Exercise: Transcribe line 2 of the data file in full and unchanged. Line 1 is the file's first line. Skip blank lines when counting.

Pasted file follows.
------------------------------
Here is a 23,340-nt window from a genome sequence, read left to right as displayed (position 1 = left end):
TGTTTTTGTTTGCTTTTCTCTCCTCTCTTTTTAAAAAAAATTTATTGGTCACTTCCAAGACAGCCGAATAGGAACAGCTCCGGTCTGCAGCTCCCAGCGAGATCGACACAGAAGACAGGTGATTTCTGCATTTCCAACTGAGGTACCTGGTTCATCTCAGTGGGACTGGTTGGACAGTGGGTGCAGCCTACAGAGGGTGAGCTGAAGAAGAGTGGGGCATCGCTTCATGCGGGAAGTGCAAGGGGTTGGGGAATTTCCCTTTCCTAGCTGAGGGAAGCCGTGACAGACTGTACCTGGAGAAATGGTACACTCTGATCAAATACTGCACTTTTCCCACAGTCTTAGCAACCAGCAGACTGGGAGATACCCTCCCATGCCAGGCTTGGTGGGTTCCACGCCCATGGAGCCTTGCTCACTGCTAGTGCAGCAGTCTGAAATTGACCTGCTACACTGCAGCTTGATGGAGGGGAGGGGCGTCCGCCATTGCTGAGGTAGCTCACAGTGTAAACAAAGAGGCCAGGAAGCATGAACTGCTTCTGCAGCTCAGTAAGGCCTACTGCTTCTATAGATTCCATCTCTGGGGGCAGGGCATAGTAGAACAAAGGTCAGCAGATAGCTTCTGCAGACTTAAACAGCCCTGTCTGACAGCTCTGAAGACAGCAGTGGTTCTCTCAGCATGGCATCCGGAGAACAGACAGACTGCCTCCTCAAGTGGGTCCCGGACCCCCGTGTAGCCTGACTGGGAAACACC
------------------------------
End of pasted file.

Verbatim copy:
TGTTTTTGTTTGCTTTTCTCTCCTCTCTTTTTAAAAAAAATTTATTGGTCACTTCCAAGACAGCCGAATAGGAACAGCTCCGGTCTGCAGCTCCCAGCGAGATCGACACAGAAGACAGGTGATTTCTGCATTTCCAACTGAGGTACCTGGTTCATCTCAGTGGGACTGGTTGGACAGTGGGTGCAGCCTACAGAGGGTGAGCTGAAGAAGAGTGGGGCATCGCTTCATGCGGGAAGTGCAAGGGGTTGGGGAATTTCCCTTTCCTAGCTGAGGGAAGCCGTGACAGACTGTACCTGGAGAAATGGTACACTCTGATCAAATACTGCACTTTTCCCACAGTCTTAGCAACCAGCAGACTGGGAGATACCCTCCCATGCCAGGCTTGGTGGGTTCCACGCCCATGGAGCCTTGCTCACTGCTAGTGCAGCAGTCTGAAATTGACCTGCTACACTGCAGCTTGATGGAGGGGAGGGGCGTCCGCCATTGCTGAGGTAGCTCACAGTGTAAACAAAGAGGCCAGGAAGCATGAACTGCTTCTGCAGCTCAGTAAGGCCTACTGCTTCTATAGATTCCATCTCTGGGGGCAGGGCATAGTAGAACAAAGGTCAGCAGATAGCTTCTGCAGACTTAAACAGCCCTGTCTGACAGCTCTGAAGACAGCAGTGGTTCTCTCAGCATGGCATCCGGAGAACAGACAGACTGCCTCCTCAAGTGGGTCCCGGACCCCCGTGTAGCCTGACTGGGAAACACC